The many interviews and investigations carried out in the preparation of the report have revealed a market that is larger and growing faster than is popularly assumed, though some incumbents miss what is happening with new entrants and in other parts of the world. The military aspect for example is very concentrated in the USA and involves small numbers and large unit prices until such things as swarming robot jellyfish become a reality. Water borne electric aircraft and the hybridisation of ocean going leisure yachts are impressive in Europe, where the leader in AUVs is located. Some of the most advanced pure electric and fuel cell hybrid AUVs are in India and Japan. Clearly a global view, presented here for the first time, is essential if the full potential is to be understood. 50 organisations from across the world are profiled and many more are mentioned in context.
1. EXECUTIVE SUMMARY AND CONCLUSIONS

1.1. The whole picture
  1.1.1. Global marine EV forecasts 2013-2024
  1.1.2. AUV market
  1.1.3. Marine EVs compared to all EVs
1.2. Forecast rationale
1.3. Benefits of marine electric vehicles
  1.3.1. Price sensitivity
  1.3.2. Favoured Marine EV Technologies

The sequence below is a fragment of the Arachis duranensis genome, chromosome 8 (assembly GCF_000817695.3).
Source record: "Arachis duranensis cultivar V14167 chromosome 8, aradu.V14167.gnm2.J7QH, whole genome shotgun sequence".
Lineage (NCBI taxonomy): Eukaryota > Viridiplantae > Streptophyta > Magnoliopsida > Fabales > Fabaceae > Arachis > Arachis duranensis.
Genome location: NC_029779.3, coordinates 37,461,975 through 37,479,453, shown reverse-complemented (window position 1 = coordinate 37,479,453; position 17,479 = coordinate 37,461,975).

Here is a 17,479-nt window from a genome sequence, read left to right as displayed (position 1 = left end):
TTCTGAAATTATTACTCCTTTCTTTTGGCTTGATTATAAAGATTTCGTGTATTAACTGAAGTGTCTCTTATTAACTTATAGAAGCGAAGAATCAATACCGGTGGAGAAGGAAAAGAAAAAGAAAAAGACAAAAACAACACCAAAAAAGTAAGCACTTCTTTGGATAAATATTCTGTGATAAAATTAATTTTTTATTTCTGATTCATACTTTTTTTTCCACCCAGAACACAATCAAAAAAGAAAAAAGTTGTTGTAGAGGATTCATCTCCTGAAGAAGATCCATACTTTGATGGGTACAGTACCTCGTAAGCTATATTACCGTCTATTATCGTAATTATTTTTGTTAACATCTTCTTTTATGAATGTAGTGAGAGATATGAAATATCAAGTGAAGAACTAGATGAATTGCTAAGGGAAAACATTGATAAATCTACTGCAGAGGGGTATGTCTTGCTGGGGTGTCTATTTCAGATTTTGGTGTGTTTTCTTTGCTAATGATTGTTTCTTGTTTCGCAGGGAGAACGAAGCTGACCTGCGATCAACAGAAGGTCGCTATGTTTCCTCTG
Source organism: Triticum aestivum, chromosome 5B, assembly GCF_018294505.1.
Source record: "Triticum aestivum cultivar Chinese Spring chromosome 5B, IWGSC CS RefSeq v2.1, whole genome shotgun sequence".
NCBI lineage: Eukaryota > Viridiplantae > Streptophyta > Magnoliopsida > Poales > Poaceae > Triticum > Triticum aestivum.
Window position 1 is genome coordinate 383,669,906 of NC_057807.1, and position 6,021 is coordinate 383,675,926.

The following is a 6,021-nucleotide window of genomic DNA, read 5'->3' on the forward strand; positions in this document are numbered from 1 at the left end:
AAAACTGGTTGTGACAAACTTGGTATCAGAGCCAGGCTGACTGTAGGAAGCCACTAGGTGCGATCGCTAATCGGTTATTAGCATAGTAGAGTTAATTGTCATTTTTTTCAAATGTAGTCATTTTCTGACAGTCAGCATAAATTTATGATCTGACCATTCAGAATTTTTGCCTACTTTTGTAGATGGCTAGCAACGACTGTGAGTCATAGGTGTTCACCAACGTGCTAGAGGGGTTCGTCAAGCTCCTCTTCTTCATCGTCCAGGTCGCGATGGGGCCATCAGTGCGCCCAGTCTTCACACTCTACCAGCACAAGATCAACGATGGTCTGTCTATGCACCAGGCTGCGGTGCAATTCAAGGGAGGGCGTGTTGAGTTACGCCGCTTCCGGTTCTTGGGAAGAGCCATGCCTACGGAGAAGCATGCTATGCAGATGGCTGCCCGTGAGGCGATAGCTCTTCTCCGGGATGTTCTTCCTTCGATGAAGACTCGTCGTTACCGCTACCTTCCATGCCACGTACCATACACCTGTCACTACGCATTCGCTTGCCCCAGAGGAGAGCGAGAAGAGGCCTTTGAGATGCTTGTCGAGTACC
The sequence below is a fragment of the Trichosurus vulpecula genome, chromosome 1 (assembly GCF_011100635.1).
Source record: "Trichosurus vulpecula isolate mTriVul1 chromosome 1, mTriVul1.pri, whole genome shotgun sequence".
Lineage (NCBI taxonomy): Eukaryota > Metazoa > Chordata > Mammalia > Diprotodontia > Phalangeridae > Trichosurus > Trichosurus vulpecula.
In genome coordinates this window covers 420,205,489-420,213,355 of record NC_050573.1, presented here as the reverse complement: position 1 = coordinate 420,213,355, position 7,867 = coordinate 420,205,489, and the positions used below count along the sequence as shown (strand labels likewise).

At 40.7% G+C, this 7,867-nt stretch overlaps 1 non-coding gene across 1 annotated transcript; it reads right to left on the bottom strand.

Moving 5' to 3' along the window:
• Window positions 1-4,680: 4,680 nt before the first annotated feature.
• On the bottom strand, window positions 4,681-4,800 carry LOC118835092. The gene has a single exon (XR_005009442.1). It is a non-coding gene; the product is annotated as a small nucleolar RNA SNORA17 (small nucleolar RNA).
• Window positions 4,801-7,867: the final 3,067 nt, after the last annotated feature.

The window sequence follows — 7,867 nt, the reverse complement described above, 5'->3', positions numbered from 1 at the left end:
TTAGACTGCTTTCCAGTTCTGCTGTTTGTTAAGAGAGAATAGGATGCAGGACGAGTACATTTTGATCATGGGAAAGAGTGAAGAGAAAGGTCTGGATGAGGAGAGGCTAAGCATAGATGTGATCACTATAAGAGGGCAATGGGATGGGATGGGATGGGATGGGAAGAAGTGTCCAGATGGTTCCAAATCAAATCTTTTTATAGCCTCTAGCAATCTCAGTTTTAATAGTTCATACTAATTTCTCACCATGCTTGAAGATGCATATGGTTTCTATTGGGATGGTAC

1.3.3. Examples of backup data
1.4. Latest view from Europe

2. INTRODUCTION

2.1. Definitions and scope of this report
2.2. The EV value chain
2.3. Benefits of marine electric vehicles
2.4. Pure electric marine vehicles
2.5. Hybrid marine vehicles
2.6. Born electric
2.7. New structural advances and smart skin
2.8. Electric outboard motors
  2.8.1. Regen Nautic Inc USA
  2.8.1. Outboard motor market size
  2.8.2. Oceanvolt SD electric saildrive system wins Pittman Innovation Award

3. SURFACE CRAFT

3.1. Commonality with land EVs
  3.1.1. Grants for land and water
  3.1.2. Effect of land EV manufacturers entering marine
  3.1.3. Pollution laws back electric boats - India, Europe, Taiwan, USA
3.2. Small electric surface craft
  3.2.1. Andaman and Electric Boats Thailand
  3.2.2. aquawatt Mechatronik und Yachtbau Austria